The Christian tradition recognizes that God has come, and will come, to be with us in three distinct ways.

The first coming of God was when God walked with us in Jesus of Nazareth. We will celebrate that coming in a few weeks at the Feast of the Incarnation, otherwise known as Christmas.

Another coming of God is the final coming which Jesus makes mention of in today’s reading, when God and creation will be as they were meant to be, fully united. The strongest image the Bible has for this union is a marriage between God and creation and, make no mistake, heaven is coming to Earth (Rev. 21).

The third coming of God happens between the first coming and the final coming of God, between the coming of Jesus and the final marriage of God and creation. This coming of God is the daily visitation: God with us in our prayers, finding God in our neighbors, seeing God in those we are privileged to serve.

What we see in these three visitations is that all of them are the hoped for Day of the Lord. Each of these visitations carries with it the reversals of the normal, worldly order but also the loving and just presence of God.

How are you in a ready-state for God’s coming? How then can we be awake and watchful for the coming of God, whether in the final coming of the daily visitation of God?

There is a telling portion of Scripture that happens when the disciples have just seen Jesus ascend into Heaven. The disciples are looking up, dumbfounded. Finally, some angels appear and ask, “Why are you looking up, trying to find him?” The implication is, “Don’t look up to find Jesus, look out, look in.”

Jesus is always one step ahead, going into the city, into Galilee, into life, we are meant to seek and find him there. That’s how we stay ready for God’s coming, we daily, hourly stay on the lookout for God, not in the clouds, not in the powerful events of the world, but in the quiet, domestic ways that God visits us. God may indeed someday come in the clouds but it more than likely will come in your life.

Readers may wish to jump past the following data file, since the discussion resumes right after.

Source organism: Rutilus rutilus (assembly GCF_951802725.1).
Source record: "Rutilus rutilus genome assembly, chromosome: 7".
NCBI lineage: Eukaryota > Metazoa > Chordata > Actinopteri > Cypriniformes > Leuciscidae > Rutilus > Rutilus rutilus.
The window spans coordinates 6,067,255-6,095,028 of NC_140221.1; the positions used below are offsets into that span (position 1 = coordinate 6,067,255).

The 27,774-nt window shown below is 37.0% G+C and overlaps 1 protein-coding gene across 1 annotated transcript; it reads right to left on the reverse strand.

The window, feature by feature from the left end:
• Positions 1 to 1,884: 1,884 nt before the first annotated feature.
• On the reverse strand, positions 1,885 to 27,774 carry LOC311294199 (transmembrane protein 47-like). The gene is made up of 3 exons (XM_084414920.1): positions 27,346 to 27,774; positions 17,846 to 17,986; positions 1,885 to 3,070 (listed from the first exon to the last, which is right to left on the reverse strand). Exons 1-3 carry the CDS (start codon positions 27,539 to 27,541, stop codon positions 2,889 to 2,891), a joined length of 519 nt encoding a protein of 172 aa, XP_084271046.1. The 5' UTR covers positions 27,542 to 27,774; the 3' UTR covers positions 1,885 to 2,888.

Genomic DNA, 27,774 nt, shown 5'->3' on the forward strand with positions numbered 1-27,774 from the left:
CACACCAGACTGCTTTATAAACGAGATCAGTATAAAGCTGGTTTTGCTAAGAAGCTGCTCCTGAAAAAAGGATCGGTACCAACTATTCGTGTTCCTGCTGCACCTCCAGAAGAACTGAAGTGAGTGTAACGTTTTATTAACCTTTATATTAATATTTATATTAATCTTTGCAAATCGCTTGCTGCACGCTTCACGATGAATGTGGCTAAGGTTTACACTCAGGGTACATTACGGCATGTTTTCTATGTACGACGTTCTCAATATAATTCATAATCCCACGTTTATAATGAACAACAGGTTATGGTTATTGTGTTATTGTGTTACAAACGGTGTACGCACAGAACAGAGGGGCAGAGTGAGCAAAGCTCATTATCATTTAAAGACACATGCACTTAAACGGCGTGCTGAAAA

Advent is a reminder of the ready-state, be awake and ready for God. This is why Advent tends to be described as preparatory, not just for the great celebration of Christmas but for the final coming of God and also for the ever-present daily visit of God with us in the here and now.

God is not as deadly as the hippo, but God is as disruptive to our normal hard-hearted ways as the hippo was to the canoer on the Zambezi. Be ready, be awake because the love of God will disrupt, explode and turn over our comfortable notions of how things ought to be. God will launch us into the air and into the waters of justice, peace, presence and love. It can be disorienting, but if we have trained ourselves to be ready, then we might work with God to establish God’s Kingdom more deeply in our hurting world.

Let us pray: Almighty God, give us grace to cast away the works of darkness, and put on the armor of light, now in the time of this mortal life in which your Son Jesus Christ came to visit us in great humility; that in the last day, when he shall come again in his glorious majesty to judge both the living and the dead, we may rise to the life immortal; through him who lives and reigns with you and the Holy Spirit, one God, now and forever. Amen.

Written by The Rev. Josh Bowron. Bowron is the rector of St. Martin’s Episcopal Church in Charlotte, NC. He holds an M.Div. from The School of Theology at the University of the South and is also currently working on a Masters of Sacred Theology there, with a particular interest in modern Anglican theologians. He enjoys a zesty life with his wife Brittany and their three children.  

Download the sermon for Advent 1A.